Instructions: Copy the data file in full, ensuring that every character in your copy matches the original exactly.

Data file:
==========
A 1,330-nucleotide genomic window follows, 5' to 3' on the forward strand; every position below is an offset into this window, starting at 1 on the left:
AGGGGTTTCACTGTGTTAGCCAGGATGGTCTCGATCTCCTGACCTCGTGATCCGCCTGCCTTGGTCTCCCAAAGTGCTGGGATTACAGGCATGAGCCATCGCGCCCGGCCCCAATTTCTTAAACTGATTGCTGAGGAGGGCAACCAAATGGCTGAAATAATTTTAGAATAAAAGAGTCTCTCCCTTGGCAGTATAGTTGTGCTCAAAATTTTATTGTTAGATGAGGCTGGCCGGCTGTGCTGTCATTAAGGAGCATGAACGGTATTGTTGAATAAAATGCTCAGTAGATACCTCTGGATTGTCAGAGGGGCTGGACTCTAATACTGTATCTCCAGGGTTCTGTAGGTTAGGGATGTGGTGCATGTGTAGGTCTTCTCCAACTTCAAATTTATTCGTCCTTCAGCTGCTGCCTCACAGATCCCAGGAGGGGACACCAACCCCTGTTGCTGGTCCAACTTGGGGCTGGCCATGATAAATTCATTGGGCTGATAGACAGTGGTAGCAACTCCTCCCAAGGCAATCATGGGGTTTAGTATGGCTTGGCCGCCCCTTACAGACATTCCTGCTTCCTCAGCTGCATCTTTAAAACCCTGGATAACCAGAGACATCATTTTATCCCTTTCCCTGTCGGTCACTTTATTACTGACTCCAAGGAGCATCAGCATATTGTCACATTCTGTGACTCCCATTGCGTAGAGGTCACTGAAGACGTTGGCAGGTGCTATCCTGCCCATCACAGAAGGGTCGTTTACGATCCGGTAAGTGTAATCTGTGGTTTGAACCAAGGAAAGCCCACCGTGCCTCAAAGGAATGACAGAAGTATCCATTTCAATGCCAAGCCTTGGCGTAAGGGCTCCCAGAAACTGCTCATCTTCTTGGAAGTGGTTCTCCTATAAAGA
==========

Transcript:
A 1,330-nucleotide genomic window follows, 5' to 3' on the forward strand; every position below is an offset into this window, starting at 1 on the left:
AGGGGTTTCACTGTGTTAGCCAGGATGGTCTCGATCTCCTGACCTCGTGATCCGCCTGCCTTGGTCTCCCAAAGTGCTGGGATTACAGGCATGAGCCATCGCGCCCGGCCCCAATTTCTTAAACTGATTGCTGAGGAGGGCAACCAAATGGCTGAAATAATTTTAGAATAAAAGAGTCTCTCCCTTGGCAGTATAGTTGTGCTCAAAATTTTATTGTTAGATGAGGCTGGCCGGCTGTGCTGTCATTAAGGAGCATGAACGGTATTGTTGAATAAAATGCTCAGTAGATACCTCTGGATTGTCAGAGGGGCTGGACTCTAATACTGTATCTCCAGGGTTCTGTAGGTTAGGGATGTGGTGCATGTGTAGGTCTTCTCCAACTTCAAATTTATTCGTCCTTCAGCTGCTGCCTCACAGATCCCAGGAGGGGACACCAACCCCTGTTGCTGGTCCAACTTGGGGCTGGCCATGATAAATTCATTGGGCTGATAGACAGTGGTAGCAACTCCTCCCAAGGCAATCATGGGGTTTAGTATGGCTTGGCCGCCCCTTACAGACATTCCTGCTTCCTCAGCTGCATCTTTAAAACCCTGGATAACCAGAGACATCATTTTATCCCTTTCCCTGTCGGTCACTTTATTACTGACTCCAAGGAGCATCAGCATATTGTCACATTCTGTGACTCCCATTGCGTAGAGGTCACTGAAGACGTTGGCAGGTGCTATCCTGCCCATCACAGAAGGGTCGTTTACGATCCGGTAAGTGTAATCTGTGGTTTGAACCAAGGAAAGCCCACCGTGCCTCAAAGGAATGACAGAAGTATCCATTTCAATGCCAAGCCTTGGCGTAAGGGCTCCCAGAAACTGCTCATCTTCTTGGAAGTGGTTCTCCTATAAAGA